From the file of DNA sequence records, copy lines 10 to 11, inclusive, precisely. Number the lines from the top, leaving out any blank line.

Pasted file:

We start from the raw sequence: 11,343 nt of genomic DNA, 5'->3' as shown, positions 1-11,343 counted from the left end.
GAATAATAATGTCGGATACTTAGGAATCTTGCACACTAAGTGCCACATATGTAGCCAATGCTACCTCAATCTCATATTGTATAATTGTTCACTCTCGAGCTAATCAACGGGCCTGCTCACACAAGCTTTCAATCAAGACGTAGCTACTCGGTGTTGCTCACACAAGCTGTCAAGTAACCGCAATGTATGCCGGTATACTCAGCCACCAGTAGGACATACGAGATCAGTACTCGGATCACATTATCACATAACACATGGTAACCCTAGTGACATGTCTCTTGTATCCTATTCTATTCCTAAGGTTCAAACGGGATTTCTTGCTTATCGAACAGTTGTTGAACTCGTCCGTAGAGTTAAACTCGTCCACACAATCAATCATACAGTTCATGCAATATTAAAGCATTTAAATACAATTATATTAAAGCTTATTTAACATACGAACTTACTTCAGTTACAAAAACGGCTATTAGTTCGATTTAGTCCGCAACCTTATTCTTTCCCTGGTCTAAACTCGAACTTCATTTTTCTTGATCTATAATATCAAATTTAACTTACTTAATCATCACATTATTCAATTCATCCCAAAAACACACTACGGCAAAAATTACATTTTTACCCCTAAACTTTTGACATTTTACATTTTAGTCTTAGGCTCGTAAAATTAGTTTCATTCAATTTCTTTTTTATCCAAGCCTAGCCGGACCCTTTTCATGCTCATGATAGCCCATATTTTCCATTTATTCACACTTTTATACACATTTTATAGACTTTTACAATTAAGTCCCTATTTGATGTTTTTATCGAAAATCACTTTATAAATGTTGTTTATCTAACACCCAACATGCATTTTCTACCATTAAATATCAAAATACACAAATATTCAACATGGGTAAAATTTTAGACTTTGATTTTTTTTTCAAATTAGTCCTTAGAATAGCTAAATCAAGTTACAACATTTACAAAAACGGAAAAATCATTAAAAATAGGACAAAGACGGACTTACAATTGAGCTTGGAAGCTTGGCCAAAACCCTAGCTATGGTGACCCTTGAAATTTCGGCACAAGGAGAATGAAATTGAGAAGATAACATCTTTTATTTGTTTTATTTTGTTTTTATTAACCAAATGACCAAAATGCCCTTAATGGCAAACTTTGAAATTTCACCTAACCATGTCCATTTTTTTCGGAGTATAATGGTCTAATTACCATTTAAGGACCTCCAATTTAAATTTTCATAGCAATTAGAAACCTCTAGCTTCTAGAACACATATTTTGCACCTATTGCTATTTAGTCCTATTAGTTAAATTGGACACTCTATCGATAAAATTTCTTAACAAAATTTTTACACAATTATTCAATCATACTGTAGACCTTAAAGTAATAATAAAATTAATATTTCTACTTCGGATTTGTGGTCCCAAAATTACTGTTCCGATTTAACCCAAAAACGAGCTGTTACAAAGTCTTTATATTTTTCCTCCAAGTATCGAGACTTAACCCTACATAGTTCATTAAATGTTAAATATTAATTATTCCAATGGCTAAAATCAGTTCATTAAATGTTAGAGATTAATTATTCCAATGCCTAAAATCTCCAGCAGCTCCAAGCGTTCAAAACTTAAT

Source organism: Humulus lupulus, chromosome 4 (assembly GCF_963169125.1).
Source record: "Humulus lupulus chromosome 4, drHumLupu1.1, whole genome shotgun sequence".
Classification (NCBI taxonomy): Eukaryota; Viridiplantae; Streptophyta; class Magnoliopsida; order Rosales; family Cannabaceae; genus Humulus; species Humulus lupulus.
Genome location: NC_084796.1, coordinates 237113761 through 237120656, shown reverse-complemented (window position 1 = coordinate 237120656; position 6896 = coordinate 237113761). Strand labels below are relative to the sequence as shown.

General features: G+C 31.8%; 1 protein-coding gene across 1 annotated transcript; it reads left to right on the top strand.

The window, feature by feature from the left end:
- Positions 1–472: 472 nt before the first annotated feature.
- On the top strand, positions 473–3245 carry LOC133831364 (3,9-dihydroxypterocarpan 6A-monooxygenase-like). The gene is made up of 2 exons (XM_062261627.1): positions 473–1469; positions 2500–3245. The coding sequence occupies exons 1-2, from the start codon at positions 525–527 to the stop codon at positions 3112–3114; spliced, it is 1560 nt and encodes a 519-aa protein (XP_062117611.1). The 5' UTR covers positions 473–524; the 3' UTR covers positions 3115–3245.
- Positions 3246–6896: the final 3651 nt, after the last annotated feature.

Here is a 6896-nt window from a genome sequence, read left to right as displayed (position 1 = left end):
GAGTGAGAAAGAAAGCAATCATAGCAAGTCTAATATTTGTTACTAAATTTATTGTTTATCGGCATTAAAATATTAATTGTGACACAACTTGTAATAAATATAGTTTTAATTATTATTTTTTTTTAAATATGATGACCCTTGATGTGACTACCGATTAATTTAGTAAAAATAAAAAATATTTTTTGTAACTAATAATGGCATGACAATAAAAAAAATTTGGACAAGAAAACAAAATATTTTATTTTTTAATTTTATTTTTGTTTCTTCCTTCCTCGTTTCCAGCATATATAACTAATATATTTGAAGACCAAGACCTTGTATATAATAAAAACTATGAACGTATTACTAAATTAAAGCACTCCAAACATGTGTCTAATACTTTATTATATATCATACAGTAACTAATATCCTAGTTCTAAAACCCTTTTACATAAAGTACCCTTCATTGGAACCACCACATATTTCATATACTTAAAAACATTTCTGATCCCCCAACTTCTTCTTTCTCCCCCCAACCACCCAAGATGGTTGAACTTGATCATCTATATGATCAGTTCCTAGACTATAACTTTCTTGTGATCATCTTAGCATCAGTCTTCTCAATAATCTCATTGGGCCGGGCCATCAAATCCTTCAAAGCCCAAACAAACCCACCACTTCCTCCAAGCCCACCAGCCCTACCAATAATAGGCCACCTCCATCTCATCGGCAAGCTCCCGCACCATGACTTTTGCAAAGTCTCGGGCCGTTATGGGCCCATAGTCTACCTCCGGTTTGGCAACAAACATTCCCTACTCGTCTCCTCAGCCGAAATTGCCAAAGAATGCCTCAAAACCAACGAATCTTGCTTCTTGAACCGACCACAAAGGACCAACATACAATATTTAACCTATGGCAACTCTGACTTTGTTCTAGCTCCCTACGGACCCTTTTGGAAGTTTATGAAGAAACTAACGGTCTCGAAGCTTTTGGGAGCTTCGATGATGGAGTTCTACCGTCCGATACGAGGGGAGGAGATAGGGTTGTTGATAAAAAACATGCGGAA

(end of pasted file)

- On the top strand, positions 473–3245 carry LOC133831364 (3,9-dihydroxypterocarpan 6A-monooxygenase-like). The gene is made up of 2 exons (XM_062261627.1): positions 473–1469; positions 2500–3245. The coding sequence occupies exons 1-2, from the start codon at positions 525–527 to the stop codon at positions 3112–3114; spliced, it is 1560 nt and encodes a 519-aa protein (XP_062117611.1). The 5' UTR covers positions 473–524; the 3' UTR covers positions 3115–3245.
- Positions 3246–6896: the final 3651 nt, after the last annotated feature.